Clenching practice is the next stage of the workout. In professional Muay Thai fights, a great deal of the action takes place when the fighters clench their arms together.

To simulate this, the trainer wears a thick chest protector. The student clenches arms with the teacher and practices knee kicks against the pad. Clenching is tiring work.

The workout wraps up with conditioning work. This consists of basic strengthening exercises such as crunches and push ups, followed by cool down stretches.

The average time for a full workout is three hours. However, most gyms caution new fighters to start slow and rest often. Kristin, for example, quit her workout after two hours. Enjoyment and safety, not machismo, are the driving tenants of most gyms.


Muay Thai is popular throughout the Kingdom so gyms can be found in every town and city in Thailand.

Studying kickboxing in Thailand facilitates a deep cultural encounter- an opportunity to go beyond the typical tourist experience. To learn more about specific gyms, see the websites listed below.

Many gyms throughout Thailand welcome foreigners. Most convenient is Sorvorapin Gym,
located in the Banglumpu section of Bangkok... five minutes from Khao San Road.

Sorvorapin charges 400 Baht ($10) for one workout, 3700 Baht for 2 weeks, and 7000 Baht for one month. Weekly and monthly rates include up to two (three hour) workouts per day.

For more information see Sorvorapin's website:

Fairtex Muay Thai Fitness Camp, on the outskirts of Bangkok, offers a more comfortable and upscale experience. Facilities look clean and modern.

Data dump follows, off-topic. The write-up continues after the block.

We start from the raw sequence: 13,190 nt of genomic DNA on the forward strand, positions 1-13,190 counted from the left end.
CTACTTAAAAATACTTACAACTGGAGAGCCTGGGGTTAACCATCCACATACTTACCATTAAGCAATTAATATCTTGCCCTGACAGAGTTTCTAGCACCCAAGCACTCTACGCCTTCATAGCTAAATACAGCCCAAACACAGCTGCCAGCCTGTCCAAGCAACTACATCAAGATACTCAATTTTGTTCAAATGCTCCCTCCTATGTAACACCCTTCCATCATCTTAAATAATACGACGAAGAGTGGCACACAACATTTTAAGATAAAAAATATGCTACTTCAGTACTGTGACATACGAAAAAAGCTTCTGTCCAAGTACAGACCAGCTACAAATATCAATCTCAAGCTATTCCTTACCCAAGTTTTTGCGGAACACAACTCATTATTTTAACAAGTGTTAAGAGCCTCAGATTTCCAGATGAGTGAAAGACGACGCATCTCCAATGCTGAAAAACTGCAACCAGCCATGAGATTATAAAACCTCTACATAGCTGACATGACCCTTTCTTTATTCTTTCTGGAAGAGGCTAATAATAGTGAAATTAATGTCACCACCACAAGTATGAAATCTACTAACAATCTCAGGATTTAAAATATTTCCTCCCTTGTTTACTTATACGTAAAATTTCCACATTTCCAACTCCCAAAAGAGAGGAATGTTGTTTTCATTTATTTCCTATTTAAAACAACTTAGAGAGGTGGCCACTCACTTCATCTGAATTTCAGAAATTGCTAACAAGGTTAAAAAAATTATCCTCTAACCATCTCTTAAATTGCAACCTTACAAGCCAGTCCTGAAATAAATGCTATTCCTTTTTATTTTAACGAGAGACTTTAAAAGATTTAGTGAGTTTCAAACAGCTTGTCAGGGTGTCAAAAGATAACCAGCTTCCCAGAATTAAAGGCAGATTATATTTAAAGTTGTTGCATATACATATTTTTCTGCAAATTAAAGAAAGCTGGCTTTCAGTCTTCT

The camp offers a variety of packages for foreigners: A shared room with fan plus full day training (two three-hour sessions) costs 963 Baht per day ($25). At the high end, a private aircon room plus full day training costs 1650 Baht per day ($45). A half day of training (one threehour session, morning or afternoon) costs 386 Baht ($10).

For more information, see the Fairtex website:

The Thonburi Boxing Training Camp, located on the western side of Bangkok, charges only 4000 Baht per month ($100).

Their website is at:

In the south of Thailand, in close proximity to beaches and resorts, is the Phuket Muay Thai Gym. They charege 400 Baht per day and 2000 Baht per week (up to two workouts per day).

For those who prefer the mountains in the north, Siam Number 1 Gym is located in Chang Mai. They charge 300 Baht per day, 1500 Baht per week, and 5500 Baht per month.

For more information, see:

A list of additional Muay Thai gyms in Thailand can be found at:


Baked Brains

by AJ

Have been out of commission for a few days... acting as a tour guide to Shiori, who was visiting from Japan. While doing this, I finally learned the meaning of the phrase "only mad dogs and Englishmen go out in the midday sun." To that list you can add Americans and Japanese.

Thailand in the hot season is nothing to take lightly. On the first day I failed to drink enough water. I ended up with a splitting, pounding, migraine-esque headache.... plus I felt tremendously fatigued.

I slugged a couple Gatorades that night, plus some water,... took a cold shower... popped two Tylenol... and went to bed. I awoke without the headache, but still fatigued.

There followed two more days of walking and intense heat. I used an umbrella for portable shade. I drank more water (causing me to run to the bathroom every hour or two). I sweated. I sweated. And I sweated some more.